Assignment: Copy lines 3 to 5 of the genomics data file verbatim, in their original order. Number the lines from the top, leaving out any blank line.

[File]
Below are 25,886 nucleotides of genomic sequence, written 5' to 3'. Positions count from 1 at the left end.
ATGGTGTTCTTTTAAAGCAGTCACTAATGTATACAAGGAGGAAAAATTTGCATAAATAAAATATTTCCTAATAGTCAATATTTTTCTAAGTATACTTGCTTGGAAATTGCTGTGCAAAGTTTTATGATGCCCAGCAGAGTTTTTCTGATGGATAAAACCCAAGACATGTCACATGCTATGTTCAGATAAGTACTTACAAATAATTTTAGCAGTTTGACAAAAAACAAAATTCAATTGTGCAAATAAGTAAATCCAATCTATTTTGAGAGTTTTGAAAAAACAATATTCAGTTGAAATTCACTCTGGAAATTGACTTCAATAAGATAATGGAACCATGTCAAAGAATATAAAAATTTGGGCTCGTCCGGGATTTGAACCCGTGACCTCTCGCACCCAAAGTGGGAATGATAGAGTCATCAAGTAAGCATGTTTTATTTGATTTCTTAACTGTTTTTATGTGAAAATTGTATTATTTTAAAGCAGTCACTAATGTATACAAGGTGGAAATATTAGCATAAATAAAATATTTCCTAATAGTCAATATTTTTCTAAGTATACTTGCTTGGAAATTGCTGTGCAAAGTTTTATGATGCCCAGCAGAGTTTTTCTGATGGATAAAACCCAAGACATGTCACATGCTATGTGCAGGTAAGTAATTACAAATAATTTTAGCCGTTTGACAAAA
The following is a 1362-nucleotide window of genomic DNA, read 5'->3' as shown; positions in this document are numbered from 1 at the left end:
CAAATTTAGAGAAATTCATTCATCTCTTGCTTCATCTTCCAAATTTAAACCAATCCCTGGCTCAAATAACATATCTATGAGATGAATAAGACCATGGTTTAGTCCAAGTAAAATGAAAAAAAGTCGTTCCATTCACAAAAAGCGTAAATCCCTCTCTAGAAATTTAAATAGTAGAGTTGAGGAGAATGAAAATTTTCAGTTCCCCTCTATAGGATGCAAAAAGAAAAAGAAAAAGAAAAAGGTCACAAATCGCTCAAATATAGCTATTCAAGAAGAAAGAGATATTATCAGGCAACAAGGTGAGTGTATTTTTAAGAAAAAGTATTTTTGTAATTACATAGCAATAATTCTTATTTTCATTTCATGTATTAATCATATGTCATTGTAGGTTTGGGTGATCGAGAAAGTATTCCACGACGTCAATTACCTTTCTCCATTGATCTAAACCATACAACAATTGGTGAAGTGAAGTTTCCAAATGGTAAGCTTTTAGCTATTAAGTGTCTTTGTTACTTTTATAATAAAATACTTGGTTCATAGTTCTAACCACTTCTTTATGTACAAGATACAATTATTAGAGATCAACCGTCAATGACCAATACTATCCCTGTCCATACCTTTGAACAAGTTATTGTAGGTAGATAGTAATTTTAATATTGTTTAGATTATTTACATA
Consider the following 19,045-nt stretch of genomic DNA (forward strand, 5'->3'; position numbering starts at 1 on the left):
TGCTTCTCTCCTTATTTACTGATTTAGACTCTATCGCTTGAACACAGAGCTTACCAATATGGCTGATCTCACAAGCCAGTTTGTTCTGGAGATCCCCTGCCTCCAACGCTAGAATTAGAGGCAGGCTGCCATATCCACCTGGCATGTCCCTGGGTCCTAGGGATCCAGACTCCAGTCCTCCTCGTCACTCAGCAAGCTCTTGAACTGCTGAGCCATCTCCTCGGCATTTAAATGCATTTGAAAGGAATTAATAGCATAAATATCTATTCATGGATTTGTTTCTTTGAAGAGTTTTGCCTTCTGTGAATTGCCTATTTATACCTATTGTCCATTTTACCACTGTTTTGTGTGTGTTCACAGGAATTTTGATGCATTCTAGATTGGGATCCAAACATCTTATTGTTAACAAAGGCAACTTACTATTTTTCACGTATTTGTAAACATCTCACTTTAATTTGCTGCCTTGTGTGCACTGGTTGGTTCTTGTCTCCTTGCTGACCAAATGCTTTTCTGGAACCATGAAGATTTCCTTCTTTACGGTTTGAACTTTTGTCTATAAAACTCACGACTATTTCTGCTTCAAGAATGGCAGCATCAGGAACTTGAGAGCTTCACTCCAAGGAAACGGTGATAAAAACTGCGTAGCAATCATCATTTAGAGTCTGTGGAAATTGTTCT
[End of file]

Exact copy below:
The following is a 1362-nucleotide window of genomic DNA, read 5'->3' as shown; positions in this document are numbered from 1 at the left end:
CAAATTTAGAGAAATTCATTCATCTCTTGCTTCATCTTCCAAATTTAAACCAATCCCTGGCTCAAATAACATATCTATGAGATGAATAAGACCATGGTTTAGTCCAAGTAAAATGAAAAAAAGTCGTTCCATTCACAAAAAGCGTAAATCCCTCTCTAGAAATTTAAATAGTAGAGTTGAGGAGAATGAAAATTTTCAGTTCCCCTCTATAGGATGCAAAAAGAAAAAGAAAAAGAAAAAGGTCACAAATCGCTCAAATATAGCTATTCAAGAAGAAAGAGATATTATCAGGCAACAAGGTGAGTGTATTTTTAAGAAAAAGTATTTTTGTAATTACATAGCAATAATTCTTATTTTCATTTCATGTATTAATCATATGTCATTGTAGGTTTGGGTGATCGAGAAAGTATTCCACGACGTCAATTACCTTTCTCCATTGATCTAAACCATACAACAATTGGTGAAGTGAAGTTTCCAAATGGTAAGCTTTTAGCTATTAAGTGTCTTTGTTACTTTTATAATAAAATACTTGGTTCATAGTTCTAACCACTTCTTTATGTACAAGATACAATTATTAGAGATCAACCGTCAATGACCAATACTATCCCTGTCCATACCTTTGAACAAGTTATTGTAGGTAGATAGTAATTTTAATATTGTTTAGATTATTTACATA
Consider the following 19,045-nt stretch of genomic DNA (forward strand, 5'->3'; position numbering starts at 1 on the left):